I Wonder Sometimes Who I Am

Feature in Issue 21-4 | Winter 2009

Dorothy Max Prior goes to the Forest Fringe, Edinburgh 2009.

Forest Fringe was set up ‘to create space in the midst of the Edinburgh festival for artists, directors and writers to play and experiment’, and 2009 saw its third season. There’s been a steady build over three years, with a healthy mix of established artists, presenting works in progress and artists at all stages of development trying out new ideas or experimenting with new ways of working. The sheer volume of work on offer seemed overwhelming at times, the Forest Café a buzzing hive of activity day and night. And this year the festival spread out onto the streets and sites of Edinburgh (Rotozaza’s Wondermart at the supermarket; Home Sweet Home in a shopping centre; Bootworks’ Black Box on the streets). In residence nightly were Little Bulb Theatre, presenting an everchanging version of their new folk-musical, Sporadical – a fine festival romp replete with cardboard props and Am-Dram operatics. Other highlights included a lovely show (presented as a part of a day of work made in Bristol) by young company Tinned Fingers: Our Daddys Ears (sic) featured storytelling in many forms –verbal, visual, physical – with the audience embroiled in the creating of the story (about human identity, and survival), blowing up balloons, operating the CD player, wearing the animal ears…

One of my favourite shows, and one which in many ways epitomises the spirit of the Forest Fringe, was a piece made by Shunt artist Mischa Twitchin in collaboration with Tom Duggan and Tom Lyall – I Wonder Sometimes Who I Am.

We sit in complete darkness (or at least as complete as the Forest Fringe can manage), and we are surrounded by sound. The sound penetrates the darkness, wraps us, comforts and disturbs us, is somehow inside us and outside of us. Schoenberg’s music – degenerate music, as the Nazis would have it – is everywhere, all around us, wonderfully crackly, the early gramophone it is played on adding its own layers to the sound. And those trademark Schoenberg declaimed lyrics… the odd and lovely songs, the melancholy voices of fallen angels. There are other voices too; phrases of spoken language, mostly fast and German, sometimes slow and English; multi-layered, the phrases merging with the music to make a different sort of music. A political rally, raised voices, chanting. Now a gentle voice reflective, musing: ‘I wonder sometimes who I am…’ It’s as if we are listening to one radio broadcast, and there’s at least two others playing at the same time. This feels familiar – I often go to sleep listening to Radio 3… Is there something in the room? It’s hard to tell what’s seen and what’s imagined – in the darkness, imagination and memory merge, ideas are animals. Everything is seen, everything is real. Is this what Schoenberg means by ‘sounds for the eyes’? A ‘transfigured night’. Out of the darkness come flashes of light. A desk lamp switched on/switched off. Illumination: a pair of hands, naked, wringing out their sorrows. Now one hand bare, one hand gloved in black leather; now both hands blood-red. When there’s nothing but the hands, the hands become the face, the body. Later, a burst of flame leaps out of the darkness; surrounded by blackness, it feels like a great conflagration. The destruction of Dresden, Coventry.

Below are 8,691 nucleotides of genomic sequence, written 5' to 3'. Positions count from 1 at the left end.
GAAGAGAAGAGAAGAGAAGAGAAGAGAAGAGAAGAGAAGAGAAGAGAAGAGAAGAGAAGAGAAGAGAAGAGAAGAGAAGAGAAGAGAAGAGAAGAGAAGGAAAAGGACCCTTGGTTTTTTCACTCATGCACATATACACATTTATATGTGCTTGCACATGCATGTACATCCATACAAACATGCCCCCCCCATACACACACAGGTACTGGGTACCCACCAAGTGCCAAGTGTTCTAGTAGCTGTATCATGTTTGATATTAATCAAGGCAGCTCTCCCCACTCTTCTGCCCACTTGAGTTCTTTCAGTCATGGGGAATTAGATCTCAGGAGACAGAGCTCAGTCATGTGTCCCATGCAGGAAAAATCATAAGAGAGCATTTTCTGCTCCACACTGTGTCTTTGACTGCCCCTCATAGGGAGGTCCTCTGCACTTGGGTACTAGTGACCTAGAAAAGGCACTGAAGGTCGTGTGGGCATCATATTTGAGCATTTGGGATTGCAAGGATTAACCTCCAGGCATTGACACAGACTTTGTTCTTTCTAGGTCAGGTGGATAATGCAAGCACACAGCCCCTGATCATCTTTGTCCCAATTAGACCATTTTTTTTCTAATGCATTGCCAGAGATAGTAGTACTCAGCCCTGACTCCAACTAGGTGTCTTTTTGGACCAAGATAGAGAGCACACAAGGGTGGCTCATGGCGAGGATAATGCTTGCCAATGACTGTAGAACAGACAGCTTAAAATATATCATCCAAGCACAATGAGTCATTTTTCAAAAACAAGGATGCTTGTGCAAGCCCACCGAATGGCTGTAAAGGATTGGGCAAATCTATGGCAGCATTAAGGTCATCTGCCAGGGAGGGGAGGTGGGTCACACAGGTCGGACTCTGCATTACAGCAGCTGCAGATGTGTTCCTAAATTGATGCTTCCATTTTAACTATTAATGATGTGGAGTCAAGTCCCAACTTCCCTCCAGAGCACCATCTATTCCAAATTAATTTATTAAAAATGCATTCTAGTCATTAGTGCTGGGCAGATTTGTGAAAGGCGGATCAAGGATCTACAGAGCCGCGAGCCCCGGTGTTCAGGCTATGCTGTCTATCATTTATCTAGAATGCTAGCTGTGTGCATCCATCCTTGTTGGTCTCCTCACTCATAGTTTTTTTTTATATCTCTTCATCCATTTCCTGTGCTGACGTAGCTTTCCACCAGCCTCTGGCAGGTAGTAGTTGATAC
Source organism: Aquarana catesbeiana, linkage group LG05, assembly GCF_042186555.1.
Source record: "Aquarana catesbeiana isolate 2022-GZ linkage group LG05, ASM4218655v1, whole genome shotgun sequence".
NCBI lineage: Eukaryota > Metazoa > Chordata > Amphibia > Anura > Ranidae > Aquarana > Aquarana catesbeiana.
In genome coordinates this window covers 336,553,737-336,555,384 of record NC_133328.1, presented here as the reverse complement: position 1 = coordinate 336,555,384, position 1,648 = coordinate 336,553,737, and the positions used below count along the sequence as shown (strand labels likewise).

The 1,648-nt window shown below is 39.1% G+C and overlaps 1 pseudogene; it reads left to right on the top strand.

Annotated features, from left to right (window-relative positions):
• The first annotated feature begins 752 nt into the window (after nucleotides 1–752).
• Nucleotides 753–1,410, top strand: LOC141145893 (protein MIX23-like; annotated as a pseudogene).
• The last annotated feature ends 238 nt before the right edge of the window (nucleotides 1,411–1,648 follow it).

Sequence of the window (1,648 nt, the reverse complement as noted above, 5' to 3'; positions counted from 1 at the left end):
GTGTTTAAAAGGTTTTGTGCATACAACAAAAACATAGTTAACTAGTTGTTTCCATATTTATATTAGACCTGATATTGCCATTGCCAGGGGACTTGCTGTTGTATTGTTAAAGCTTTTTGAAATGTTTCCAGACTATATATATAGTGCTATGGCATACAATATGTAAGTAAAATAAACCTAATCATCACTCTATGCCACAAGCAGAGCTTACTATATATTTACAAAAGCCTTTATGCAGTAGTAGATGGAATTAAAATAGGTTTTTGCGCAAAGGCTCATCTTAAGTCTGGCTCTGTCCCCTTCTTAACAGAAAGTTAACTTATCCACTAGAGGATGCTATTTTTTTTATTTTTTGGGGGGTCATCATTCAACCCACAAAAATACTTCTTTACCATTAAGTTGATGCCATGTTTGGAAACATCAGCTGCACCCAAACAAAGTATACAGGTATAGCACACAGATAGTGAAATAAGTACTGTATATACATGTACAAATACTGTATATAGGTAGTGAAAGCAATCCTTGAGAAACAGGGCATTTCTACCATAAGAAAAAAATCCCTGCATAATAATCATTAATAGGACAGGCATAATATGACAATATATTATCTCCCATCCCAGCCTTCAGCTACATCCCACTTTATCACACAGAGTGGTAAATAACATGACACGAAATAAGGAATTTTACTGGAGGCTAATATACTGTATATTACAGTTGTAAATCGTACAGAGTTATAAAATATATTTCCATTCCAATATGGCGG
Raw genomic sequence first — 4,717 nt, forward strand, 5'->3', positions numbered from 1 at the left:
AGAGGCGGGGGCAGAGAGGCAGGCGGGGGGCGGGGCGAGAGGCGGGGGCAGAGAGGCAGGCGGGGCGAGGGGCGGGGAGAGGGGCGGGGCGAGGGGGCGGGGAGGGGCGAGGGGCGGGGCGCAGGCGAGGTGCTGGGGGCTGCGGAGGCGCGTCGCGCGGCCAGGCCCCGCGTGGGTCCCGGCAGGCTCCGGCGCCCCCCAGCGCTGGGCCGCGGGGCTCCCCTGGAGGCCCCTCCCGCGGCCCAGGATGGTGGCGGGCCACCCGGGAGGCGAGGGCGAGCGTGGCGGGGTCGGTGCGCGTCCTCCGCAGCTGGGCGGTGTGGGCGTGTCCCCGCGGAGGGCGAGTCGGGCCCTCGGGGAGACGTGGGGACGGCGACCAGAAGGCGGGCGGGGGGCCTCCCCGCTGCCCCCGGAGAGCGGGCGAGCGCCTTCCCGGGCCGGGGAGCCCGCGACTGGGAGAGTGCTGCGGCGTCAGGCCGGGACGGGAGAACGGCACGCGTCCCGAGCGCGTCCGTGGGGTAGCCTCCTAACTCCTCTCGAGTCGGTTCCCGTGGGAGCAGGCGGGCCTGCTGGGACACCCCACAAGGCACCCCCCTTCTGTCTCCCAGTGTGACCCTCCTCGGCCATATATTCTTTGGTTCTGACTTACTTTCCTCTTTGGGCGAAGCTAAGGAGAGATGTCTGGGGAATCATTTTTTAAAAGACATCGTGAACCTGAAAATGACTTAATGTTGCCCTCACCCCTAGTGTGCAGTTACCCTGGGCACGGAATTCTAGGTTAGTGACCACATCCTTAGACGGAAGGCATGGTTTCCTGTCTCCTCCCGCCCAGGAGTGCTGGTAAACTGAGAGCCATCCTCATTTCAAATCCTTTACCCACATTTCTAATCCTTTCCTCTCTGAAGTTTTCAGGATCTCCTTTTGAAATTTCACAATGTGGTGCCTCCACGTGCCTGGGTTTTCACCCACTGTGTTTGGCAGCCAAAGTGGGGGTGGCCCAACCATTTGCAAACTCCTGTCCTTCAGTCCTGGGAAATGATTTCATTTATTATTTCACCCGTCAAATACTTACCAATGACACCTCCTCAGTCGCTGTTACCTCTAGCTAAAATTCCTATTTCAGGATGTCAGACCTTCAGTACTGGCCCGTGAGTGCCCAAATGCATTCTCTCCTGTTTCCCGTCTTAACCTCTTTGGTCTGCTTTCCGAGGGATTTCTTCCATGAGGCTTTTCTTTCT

Schoenberg, like all who are exiled, sits between cultures. He’s on the edge of the Old and New Worlds. A Romantic and a Modernist. I Wonder Sometimes Who I Am explores the liminal – the point of change between light and dark, between ‘meaning’ and ‘feeling’, between consciousness and unconsciousness. Leaving the performance space, the question to ask is not ‘what does it mean?’ but ‘how do I feel?’ I feel like I’ve been on a journey, that my head has been filled, that I’ve sat and watched pictures flickering in the fire, that I’ve travelled through time, that I’ve made a greater acquaintance with the subject of the piece, Schoenberg.

Artaud talked of making a theatre that honoured the profound, poetic bearing of dreams – I Wonder Sometimes Who I Am comes closer than most to that ideal. A beautiful, entrancing piece that makes colourful pictures with sound, and suggests lost worlds with pictures that we are not sure if we really saw or merely imagined… synaesthesia for the soul.

This article in the magazine

Issue 21-4
p. 27